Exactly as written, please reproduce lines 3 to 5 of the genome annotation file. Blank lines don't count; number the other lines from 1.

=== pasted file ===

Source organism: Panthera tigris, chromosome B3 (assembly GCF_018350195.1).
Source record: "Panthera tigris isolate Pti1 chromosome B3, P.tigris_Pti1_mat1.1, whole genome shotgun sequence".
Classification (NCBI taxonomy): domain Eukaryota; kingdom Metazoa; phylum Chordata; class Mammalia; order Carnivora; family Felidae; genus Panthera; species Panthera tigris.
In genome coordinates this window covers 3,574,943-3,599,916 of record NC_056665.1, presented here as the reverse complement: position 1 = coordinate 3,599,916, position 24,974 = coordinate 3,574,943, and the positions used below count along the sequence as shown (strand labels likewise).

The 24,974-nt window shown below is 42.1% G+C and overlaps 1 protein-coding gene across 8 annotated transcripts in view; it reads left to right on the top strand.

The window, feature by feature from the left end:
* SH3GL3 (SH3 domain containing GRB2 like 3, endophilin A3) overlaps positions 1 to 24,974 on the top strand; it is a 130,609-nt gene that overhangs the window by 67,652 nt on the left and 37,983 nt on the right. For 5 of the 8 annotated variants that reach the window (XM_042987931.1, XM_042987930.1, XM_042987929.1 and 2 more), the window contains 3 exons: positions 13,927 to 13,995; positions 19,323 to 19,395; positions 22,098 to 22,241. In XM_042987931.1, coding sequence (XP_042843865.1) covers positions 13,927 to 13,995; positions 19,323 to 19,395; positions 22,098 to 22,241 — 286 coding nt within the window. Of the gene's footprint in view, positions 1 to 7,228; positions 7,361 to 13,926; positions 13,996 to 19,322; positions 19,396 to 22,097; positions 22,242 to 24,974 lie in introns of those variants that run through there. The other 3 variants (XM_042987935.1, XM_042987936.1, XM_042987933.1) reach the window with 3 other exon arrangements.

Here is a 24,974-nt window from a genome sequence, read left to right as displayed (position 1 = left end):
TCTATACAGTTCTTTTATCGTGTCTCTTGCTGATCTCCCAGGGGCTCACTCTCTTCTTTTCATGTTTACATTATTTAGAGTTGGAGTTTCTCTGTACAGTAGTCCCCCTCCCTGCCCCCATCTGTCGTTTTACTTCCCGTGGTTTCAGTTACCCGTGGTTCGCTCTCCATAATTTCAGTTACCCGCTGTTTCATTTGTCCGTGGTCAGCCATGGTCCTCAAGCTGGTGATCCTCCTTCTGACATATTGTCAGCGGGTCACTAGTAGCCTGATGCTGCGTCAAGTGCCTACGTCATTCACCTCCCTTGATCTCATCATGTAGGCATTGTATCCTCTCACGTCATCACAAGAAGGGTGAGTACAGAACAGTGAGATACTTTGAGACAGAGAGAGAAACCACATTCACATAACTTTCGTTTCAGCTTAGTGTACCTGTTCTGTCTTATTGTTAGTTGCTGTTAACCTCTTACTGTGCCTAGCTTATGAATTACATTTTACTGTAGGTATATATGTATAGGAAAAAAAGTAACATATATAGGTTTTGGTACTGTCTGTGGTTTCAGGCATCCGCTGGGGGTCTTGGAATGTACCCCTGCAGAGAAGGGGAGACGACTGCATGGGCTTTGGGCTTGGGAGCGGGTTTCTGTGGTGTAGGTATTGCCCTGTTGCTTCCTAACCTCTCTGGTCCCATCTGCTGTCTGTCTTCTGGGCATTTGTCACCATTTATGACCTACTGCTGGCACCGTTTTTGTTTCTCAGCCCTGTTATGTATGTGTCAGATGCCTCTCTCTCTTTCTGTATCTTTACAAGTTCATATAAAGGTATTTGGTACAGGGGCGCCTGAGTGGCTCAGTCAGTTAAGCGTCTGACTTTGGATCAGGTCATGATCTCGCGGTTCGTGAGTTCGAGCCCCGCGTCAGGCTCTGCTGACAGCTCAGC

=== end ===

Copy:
Classification (NCBI taxonomy): domain Eukaryota; kingdom Metazoa; phylum Chordata; class Mammalia; order Carnivora; family Felidae; genus Panthera; species Panthera tigris.
In genome coordinates this window covers 3,574,943-3,599,916 of record NC_056665.1, presented here as the reverse complement: position 1 = coordinate 3,599,916, position 24,974 = coordinate 3,574,943, and the positions used below count along the sequence as shown (strand labels likewise).

The 24,974-nt window shown below is 42.1% G+C and overlaps 1 protein-coding gene across 8 annotated transcripts in view; it reads left to right on the top strand.